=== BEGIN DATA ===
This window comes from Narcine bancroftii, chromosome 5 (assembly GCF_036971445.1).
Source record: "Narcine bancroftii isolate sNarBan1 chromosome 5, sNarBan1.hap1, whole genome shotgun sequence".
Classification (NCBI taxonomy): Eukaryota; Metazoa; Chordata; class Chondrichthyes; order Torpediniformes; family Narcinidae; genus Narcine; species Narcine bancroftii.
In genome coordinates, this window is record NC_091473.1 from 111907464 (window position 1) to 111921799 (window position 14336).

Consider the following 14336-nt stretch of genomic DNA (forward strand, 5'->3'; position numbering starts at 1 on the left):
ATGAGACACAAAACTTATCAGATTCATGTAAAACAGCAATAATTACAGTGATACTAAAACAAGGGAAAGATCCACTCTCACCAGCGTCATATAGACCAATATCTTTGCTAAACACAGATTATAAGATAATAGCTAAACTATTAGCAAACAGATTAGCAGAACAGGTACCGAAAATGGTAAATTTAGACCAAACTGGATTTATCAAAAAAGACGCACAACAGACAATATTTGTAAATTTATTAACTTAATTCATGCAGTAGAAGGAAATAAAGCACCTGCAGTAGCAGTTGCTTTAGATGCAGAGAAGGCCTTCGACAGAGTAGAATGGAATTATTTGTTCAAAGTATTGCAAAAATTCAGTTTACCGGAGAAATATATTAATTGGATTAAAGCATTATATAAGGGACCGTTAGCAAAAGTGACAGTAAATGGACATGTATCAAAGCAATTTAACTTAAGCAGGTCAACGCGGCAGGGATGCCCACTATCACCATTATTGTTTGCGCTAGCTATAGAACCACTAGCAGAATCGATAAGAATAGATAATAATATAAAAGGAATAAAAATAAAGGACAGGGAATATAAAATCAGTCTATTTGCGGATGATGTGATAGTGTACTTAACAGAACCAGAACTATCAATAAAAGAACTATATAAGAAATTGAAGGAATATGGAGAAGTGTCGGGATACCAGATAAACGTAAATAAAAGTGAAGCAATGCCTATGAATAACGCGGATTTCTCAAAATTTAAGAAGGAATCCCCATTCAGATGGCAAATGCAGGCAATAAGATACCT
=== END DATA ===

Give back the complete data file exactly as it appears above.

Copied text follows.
This window comes from Narcine bancroftii, chromosome 5 (assembly GCF_036971445.1).
Source record: "Narcine bancroftii isolate sNarBan1 chromosome 5, sNarBan1.hap1, whole genome shotgun sequence".
Classification (NCBI taxonomy): Eukaryota; Metazoa; Chordata; class Chondrichthyes; order Torpediniformes; family Narcinidae; genus Narcine; species Narcine bancroftii.
In genome coordinates, this window is record NC_091473.1 from 111907464 (window position 1) to 111921799 (window position 14336).

Consider the following 14336-nt stretch of genomic DNA (forward strand, 5'->3'; position numbering starts at 1 on the left):
ATGAGACACAAAACTTATCAGATTCATGTAAAACAGCAATAATTACAGTGATACTAAAACAAGGGAAAGATCCACTCTCACCAGCGTCATATAGACCAATATCTTTGCTAAACACAGATTATAAGATAATAGCTAAACTATTAGCAAACAGATTAGCAGAACAGGTACCGAAAATGGTAAATTTAGACCAAACTGGATTTATCAAAAAAGACGCACAACAGACAATATTTGTAAATTTATTAACTTAATTCATGCAGTAGAAGGAAATAAAGCACCTGCAGTAGCAGTTGCTTTAGATGCAGAGAAGGCCTTCGACAGAGTAGAATGGAATTATTTGTTCAAAGTATTGCAAAAATTCAGTTTACCGGAGAAATATATTAATTGGATTAAAGCATTATATAAGGGACCGTTAGCAAAAGTGACAGTAAATGGACATGTATCAAAGCAATTTAACTTAAGCAGGTCAACGCGGCAGGGATGCCCACTATCACCATTATTGTTTGCGCTAGCTATAGAACCACTAGCAGAATCGATAAGAATAGATAATAATATAAAAGGAATAAAAATAAAGGACAGGGAATATAAAATCAGTCTATTTGCGGATGATGTGATAGTGTACTTAACAGAACCAGAACTATCAATAAAAGAACTATATAAGAAATTGAAGGAATATGGAGAAGTGTCGGGATACCAGATAAACGTAAATAAAAGTGAAGCAATGCCTATGAATAACGCGGATTTCTCAAAATTTAAGAAGGAATCCCCATTCAGATGGCAAATGCAGGCAATAAGATACCT